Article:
I am often denied my French identity as my hijab does not correlate with the image of a French person. I can’t actually be of French European origin and explaining my background can be quite tiring as it always seems I need to justify my existence. Yes I am half colonised, half coloniser. No my mum is not a French Algerian, she is French, no my dad is not French Algerian but British Algerian.

I fall in this cyclical system where my emotions are conflicted; why do I care what others think?

‘But why shouldn’t I also be proud of my cultures and clarify them?’

This all seems to be a reflection of the world we live in today, where we stay stuck in this recurrent system and wonder why things keep going wrong.

In our post-colonial world, the general discourse is one of newfound modernity, acceptance and global decolonisation. Yet, the year 2017 showed us that there were some buried issues in our society that had been festering under the pretence of tolerance.

Brexit, Trump, Libyan slavery. These are all warning signs that superiority, racism and crimes are still present because we haven’t corrected these immoral actions and allowed these to continue to exist in covert forms in contemporary society. Shoving these under the carpet or spending a few hours under our national curriculum learning about certain brief aspects of the slave trade, colonialism and imperialism does not signify progression.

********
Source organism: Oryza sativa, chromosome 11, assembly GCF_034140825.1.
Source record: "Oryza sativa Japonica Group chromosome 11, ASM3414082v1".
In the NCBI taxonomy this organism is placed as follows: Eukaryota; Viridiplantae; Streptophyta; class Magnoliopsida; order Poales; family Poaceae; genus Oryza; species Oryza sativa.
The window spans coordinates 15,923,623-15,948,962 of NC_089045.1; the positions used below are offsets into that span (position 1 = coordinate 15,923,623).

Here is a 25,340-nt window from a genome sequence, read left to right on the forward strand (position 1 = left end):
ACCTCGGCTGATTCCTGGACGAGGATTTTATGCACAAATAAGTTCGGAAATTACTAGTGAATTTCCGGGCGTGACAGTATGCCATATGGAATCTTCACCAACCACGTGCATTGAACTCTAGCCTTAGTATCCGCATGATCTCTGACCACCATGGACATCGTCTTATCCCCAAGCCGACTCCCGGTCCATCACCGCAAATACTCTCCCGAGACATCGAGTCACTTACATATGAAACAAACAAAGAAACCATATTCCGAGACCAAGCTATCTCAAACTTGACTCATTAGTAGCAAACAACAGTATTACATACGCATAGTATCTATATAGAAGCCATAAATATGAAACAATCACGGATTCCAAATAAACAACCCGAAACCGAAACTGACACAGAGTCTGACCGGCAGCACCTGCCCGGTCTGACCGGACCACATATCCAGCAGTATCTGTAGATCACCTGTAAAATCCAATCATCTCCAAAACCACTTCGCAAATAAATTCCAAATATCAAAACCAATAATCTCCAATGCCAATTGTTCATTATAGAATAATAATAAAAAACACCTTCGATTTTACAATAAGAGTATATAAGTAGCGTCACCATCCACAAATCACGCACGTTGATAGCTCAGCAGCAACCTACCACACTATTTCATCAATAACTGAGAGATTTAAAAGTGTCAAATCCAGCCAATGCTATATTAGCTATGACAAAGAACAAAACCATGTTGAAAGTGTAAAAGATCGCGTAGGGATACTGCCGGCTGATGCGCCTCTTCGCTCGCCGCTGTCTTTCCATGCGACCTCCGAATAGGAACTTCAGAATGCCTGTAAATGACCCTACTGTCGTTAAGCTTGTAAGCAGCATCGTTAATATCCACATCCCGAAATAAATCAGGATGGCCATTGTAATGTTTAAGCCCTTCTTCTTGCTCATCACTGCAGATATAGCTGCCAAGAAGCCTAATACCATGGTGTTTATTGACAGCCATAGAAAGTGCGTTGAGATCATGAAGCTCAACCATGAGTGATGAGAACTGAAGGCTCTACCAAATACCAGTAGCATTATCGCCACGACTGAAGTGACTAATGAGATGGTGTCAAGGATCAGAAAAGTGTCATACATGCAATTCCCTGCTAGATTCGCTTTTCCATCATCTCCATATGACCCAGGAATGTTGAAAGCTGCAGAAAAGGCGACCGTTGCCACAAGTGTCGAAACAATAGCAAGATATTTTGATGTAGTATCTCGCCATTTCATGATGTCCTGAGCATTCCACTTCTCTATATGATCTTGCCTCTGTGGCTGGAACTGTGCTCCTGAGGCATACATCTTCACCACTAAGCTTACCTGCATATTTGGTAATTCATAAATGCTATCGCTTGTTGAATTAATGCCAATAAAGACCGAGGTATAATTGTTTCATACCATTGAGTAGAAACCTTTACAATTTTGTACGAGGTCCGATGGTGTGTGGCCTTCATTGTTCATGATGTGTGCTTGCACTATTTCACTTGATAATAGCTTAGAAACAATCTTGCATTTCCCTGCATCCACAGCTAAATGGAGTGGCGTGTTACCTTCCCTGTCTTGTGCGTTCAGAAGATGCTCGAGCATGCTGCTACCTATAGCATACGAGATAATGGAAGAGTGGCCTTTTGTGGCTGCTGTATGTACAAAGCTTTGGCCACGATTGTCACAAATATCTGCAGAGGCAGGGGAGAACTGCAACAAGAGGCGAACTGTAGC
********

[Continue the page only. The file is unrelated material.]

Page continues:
It is our duty to educate ourselves and not forget.

It is our duty to take the knowledge of our unique histories and spread it, to both inform and enrich ourselves and others.

We should care about what other people think when it comes to our cultures and histories because they are often narrow stereotypes that can be changed and should be with a little effort on all our parts.

Until we don’t educate ourselves on the past mistakes and crimes that shaped the global world, we won’t be able to establish a society in which progress and hope can exist. We must aim to remember the knowledge of the beauty of our cultures, the strength of our ancestors so we can create new intellectual revolutions, educating people and being the better person by forgiving.

In the hope of letting 2018 shine bright as a beacon of progression, we must not forget.

 

Assia

Assia is a 20-year-old History and Arabic student, part-time English tutor and Masseuse. She loves to travel and strongly believes in continuing her education outside of the classroom setting, with this being driven by her strong belief in decolonising knowledge.

 

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2 thoughts on “Forgive & Forget – Is it possible?

  1. Really moving article, definitely opened my eyes to the political situation between Algeria and France and made me understand the conflict of identities someone of mixed heritage may face.
    Great job!

    Liked by 1 person